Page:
In, School Lunch Project Jamie identifies two core problems:

  1. Healthy food is not a readily available option in schools. When it is an option, students will opt not to take it, preferring the unhealthy food they have become accustomed to.
  2. Healthy food is not an option in the home for many students. Having no exposure to good food, kids dismiss any alternatives to junk food out of hand.

In short, as Oliver himself puts it, there is no “food culture” amongst most kids, driven partially by economic reasons and partially by poor understanding by parents and their kids. He takes a two-pronged approach to the problem. First by taking the effort to stretch a meager 37p-per-student budget as far as it will go, buying fresh, quality ingredients, and second, by attempting to educate the students he comes into contact with about food choice. The latter seems to be by far the biggest challenge, especially for the older students who have become deeply entrenched in their poor eating habits. By the third episode, apparently, pupils at the London school Oliver uses as a testbed end up “rebelling” against their new lunchtime diet.

When I was in the UK in Spring 2005, the show was just ending its run in the UK, and public interest in the subject at the time was at fever pitch. I didn’t get a chance to see the show at the time, so I didn’t get much of an appreciation for the remarkable result of a four-part series. Around that time, as a direct result of School Lunch Project, the British government had just increased the budget for school meals significantly, and–equally important–recognized the lack of nutritional content in school meals as a major problem. I see School Lunch Project as a victory on several levels.

First and foremost, that one (admittedly famous and noteworthy) campaigner can make a real difference in the public discourse, and that power is increased withthe addition of more campaigners. The “Feed Me Better” campaign that sprang out of the television show garnered over a quarter of a million signatures on a petition delivered to Downing Street.

Secondly, School Lunch Project shone a light on, and made everyone stare at the critical health problem overshadowing America and Britian (and probably other parts of Europe, too): we’re fat. America, in particular, has a skyrocketing obesity rate, and very little is being done about it beyond a few Oprah TV specials and the odd PSA campaign. School food is still poor. Students are rarely, if ever, taught how to prepare a healthy meal. And by “taught to prepare”, I don’t mean fill in a few worksheets and memorize the USDA Food Pyramid. I mean, actually be taught to prepare, from scratch, using real ingredients, a healthy meal. I suggest that it is a cheaper option to invest in education now, rather than to pay the cost in public health decades from now. I also suggest that since, as Jamie Oliver demonstrates, the food culture within the home itself can be just as nonexistent as it currently is in school, students should be taught about preparing quality food at school, rather than dismissing the subject and leaving it up to parents.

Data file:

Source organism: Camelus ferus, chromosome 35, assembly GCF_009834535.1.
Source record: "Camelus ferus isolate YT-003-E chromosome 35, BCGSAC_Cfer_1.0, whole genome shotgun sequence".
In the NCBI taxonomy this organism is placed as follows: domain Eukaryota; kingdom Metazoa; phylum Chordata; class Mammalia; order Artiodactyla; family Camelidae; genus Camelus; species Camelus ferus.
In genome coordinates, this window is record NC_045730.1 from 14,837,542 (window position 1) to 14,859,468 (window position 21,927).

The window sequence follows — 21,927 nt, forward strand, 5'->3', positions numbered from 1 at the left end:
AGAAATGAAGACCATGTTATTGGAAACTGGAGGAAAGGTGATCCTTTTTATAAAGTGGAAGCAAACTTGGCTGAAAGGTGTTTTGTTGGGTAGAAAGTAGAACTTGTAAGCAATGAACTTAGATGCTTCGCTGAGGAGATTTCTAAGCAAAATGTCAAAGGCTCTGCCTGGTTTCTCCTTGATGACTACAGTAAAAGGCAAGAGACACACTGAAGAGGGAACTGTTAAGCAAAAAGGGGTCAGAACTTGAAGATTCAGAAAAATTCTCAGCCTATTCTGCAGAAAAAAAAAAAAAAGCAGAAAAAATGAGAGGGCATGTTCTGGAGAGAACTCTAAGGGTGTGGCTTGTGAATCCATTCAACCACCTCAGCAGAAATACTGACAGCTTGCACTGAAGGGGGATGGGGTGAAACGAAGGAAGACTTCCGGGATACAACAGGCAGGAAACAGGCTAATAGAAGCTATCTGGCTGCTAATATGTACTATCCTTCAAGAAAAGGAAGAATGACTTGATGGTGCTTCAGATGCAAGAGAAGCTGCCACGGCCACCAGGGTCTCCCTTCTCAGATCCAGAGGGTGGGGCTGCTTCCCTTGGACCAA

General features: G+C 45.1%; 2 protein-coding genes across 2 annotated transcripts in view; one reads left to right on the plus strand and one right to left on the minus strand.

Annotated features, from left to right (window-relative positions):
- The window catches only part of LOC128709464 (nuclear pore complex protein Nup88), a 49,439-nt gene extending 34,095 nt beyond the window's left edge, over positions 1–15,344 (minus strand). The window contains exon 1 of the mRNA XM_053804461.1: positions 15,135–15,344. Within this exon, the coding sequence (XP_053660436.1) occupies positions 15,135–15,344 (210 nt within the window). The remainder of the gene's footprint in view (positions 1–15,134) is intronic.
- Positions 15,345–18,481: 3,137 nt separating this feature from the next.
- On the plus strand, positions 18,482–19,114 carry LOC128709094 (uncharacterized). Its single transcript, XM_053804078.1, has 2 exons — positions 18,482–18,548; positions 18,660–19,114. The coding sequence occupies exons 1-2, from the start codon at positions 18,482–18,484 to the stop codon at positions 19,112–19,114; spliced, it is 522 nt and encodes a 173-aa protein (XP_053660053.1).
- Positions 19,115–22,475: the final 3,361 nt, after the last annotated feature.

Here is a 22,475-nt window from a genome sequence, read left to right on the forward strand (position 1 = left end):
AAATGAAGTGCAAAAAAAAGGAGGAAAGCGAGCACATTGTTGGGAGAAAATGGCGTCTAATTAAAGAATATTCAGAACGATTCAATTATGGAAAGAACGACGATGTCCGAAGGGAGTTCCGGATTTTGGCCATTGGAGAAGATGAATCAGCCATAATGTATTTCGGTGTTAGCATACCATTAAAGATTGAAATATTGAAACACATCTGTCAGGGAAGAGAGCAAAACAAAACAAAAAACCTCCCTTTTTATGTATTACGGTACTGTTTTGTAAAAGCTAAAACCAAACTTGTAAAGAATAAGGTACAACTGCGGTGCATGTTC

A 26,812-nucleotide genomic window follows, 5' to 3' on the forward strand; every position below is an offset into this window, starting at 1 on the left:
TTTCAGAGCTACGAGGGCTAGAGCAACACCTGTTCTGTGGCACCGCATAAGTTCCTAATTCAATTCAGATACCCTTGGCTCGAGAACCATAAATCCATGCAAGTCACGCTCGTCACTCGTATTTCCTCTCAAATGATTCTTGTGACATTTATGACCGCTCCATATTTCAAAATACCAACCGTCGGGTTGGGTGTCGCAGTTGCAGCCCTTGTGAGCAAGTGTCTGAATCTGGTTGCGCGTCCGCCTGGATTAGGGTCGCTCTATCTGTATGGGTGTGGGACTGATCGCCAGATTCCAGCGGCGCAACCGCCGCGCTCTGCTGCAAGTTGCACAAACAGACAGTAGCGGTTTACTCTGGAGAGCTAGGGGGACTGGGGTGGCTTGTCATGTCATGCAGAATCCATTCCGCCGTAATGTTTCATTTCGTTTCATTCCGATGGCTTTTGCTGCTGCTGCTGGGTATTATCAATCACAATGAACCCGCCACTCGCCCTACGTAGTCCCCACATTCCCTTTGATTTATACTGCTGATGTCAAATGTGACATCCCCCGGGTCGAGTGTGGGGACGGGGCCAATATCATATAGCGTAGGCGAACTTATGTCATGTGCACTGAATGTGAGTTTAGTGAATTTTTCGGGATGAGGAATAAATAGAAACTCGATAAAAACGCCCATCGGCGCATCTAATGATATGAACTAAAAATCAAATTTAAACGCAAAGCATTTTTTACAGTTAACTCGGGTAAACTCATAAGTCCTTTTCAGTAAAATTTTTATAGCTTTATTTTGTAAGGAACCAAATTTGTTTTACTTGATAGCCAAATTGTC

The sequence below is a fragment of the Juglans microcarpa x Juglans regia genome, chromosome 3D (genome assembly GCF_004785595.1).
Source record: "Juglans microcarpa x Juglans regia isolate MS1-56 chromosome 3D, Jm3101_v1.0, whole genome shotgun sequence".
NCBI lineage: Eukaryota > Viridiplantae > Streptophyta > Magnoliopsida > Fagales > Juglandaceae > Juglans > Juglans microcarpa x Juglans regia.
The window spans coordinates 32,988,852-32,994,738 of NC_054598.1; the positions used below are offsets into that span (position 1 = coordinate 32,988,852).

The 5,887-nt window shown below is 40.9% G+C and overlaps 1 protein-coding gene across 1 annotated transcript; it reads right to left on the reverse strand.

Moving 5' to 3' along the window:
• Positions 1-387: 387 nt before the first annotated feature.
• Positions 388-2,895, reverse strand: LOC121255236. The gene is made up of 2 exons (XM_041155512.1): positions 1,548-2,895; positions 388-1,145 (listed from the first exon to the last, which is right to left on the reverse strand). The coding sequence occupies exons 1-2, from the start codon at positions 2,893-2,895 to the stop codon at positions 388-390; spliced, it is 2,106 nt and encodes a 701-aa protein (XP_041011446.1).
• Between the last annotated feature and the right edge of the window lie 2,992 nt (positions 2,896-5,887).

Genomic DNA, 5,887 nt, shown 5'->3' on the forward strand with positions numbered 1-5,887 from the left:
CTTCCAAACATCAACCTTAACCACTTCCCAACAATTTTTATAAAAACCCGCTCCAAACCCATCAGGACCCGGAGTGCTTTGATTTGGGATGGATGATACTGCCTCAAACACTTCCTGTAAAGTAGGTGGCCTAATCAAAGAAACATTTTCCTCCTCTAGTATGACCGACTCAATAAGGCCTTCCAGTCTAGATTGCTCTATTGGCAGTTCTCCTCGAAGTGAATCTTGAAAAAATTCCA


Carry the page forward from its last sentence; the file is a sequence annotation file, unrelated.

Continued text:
Thirdly, School Lunch Project is a fine example of the power of independent media. The original series was produced and broadcast by Channel Four, one of Britain’s three commercial terrestrial TV networks. My guess (though I have no evidence to support my hypothesis), is that the distance between Channel Four and the government of the day allowed Jamie Oliver to editorialize freely and rake as much muck as possible without fear of zealous editing by overseers. Please don’t misinterpret my comments as being anti-BBC; my point here is that a healthy distance between the state and a documentary filmmaker was beneficial in this case.

Much of the content of School Lunch Project might be lost on an American audience, though I hope the audience sees parallels, if not precise representations of the scenario in many Ameican schools. Replace “Turkey Twizzlers” with “Tater Tots”, and you have the content of most American school lunches: too much trash.